President Obama had his detractors — some focusing on policy, others for far less admirable reasons — but he did have two qualities that I’m missing dearly right now: First, he was incredibly charismatic, capable of inspiring people; second, he was not merely capable of complete sentences but remarkably well-spoken.
I miss that. I miss it a lot.
“In a triumph of the middling, a nod to mediocrity, and with gorge rising, it gives me great nausea to announce Joseph Robinette Biden – Uncle Joe himself – as your new President. This lapdog of Corporate America is as dull as he is unremarkable, as lackluster as he is soporific. This reversion to the mean, this rebuke to the exemplary, gives hope to the millions unfavored by the exceptional. Joe Biden: Not the worst, not the best, just what we’re stuck with.”
– shamelessly stolen and altered from “The West Wing”
Right now, we could really use an inspiring president. Even Trump, for all his flaws (and he has many!) worked to be relentlessly positive, a near-tireless cheerleader for America — perhaps not a vision of America that most of us share, but even so. Uncle Joe, while a skilled politician and a decent public speaker, is at best a passionate pro waffler.
Don’t mistake me: I am strongly in favor of many of the positions President Biden endorses — “Buy a shotgun!” echoes my own mantra for home defense, for example. Even staunch conservatives approve of infrastructure spending, rightly figuring it as an investment in America that will produce economic returns; passenger rail appeals to conservationists and environmentalists alike. Republicans will voice displeasure over his pro-union stance, but it’s undeniable that, for unions to prosper, so too must the industrial sector that employs those workers.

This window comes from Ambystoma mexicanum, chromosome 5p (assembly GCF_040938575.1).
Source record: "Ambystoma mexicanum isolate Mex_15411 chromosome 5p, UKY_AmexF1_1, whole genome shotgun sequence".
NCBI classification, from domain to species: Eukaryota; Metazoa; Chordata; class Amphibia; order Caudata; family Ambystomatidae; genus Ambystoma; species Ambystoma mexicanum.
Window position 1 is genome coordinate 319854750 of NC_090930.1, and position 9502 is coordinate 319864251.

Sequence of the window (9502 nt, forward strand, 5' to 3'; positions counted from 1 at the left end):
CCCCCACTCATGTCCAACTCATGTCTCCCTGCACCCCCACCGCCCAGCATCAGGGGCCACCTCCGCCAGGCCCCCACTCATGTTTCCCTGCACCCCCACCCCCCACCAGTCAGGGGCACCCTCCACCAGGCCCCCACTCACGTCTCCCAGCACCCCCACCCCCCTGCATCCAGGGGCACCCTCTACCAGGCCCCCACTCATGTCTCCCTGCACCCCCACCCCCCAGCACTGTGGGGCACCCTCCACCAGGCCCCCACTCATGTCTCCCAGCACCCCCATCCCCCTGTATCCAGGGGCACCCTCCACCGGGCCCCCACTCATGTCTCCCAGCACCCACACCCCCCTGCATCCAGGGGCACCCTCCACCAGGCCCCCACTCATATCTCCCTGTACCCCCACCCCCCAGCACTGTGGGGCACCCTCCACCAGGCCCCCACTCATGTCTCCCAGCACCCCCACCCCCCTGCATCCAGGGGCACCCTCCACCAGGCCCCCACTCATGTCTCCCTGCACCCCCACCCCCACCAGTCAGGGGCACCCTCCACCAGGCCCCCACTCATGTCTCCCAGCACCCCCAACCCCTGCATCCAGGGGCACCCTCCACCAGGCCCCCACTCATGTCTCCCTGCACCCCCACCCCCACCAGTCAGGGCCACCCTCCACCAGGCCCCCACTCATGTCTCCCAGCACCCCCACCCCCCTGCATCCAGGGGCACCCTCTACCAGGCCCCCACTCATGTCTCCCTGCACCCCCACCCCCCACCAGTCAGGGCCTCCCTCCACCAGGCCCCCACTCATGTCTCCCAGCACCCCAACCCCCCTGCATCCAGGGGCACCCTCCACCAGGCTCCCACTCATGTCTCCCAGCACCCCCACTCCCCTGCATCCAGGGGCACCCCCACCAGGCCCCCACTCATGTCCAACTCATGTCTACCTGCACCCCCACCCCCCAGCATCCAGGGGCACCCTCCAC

Less defensible, however, is the Administration’s changes to policy with respect to migrant interceptions on the Mexican border. Failing to halt Trump’s border wall is, perhaps, not entirely unreasonable in that a continuous barrier already existed before Trump, and making up any gaps caused by construction over the past few years just makes sense. However, the natural consequence of Mr. Biden’s humanitarian policy changes on the border was a surge in numbers; to fail to anticipate this is absurd, and to fail to prepare for it is in its own way as inhuman as the worst in deliberate policy under Trump. There has certainly been much made of this by the Republican press, but even in the proper context the truth is far less than ideal.
Personally, I take issue with his opposition to certain oil pipelines on environmentalist grounds; they’re far more eco-friendly than rail or truck transport of crude oil. We can reasonably oppose fossil fuels in general, but unless we do, it seems rather absurd to fight only pipelines and not tanker trucks. Still, it is for him a political necessity, and I can hardly expect someone else to hold the courage of my convictions.
There are few now alive who can remember the November 11th armistice that ended the First World War. One unpleasant truth about it is that the symbolic delay in order to schedule the cease-fire for the eleventh hour of the eleventh day of the eleventh month cost lives — over two thousand on that day alone — when Germany had been prepared for a peace as early as five weeks before. Similarly, our withdrawal from Afghanistan has been delayed until September 11, 2021 for symbolic reasons, and lives will likewise be unnecessarily lost during the intervening time.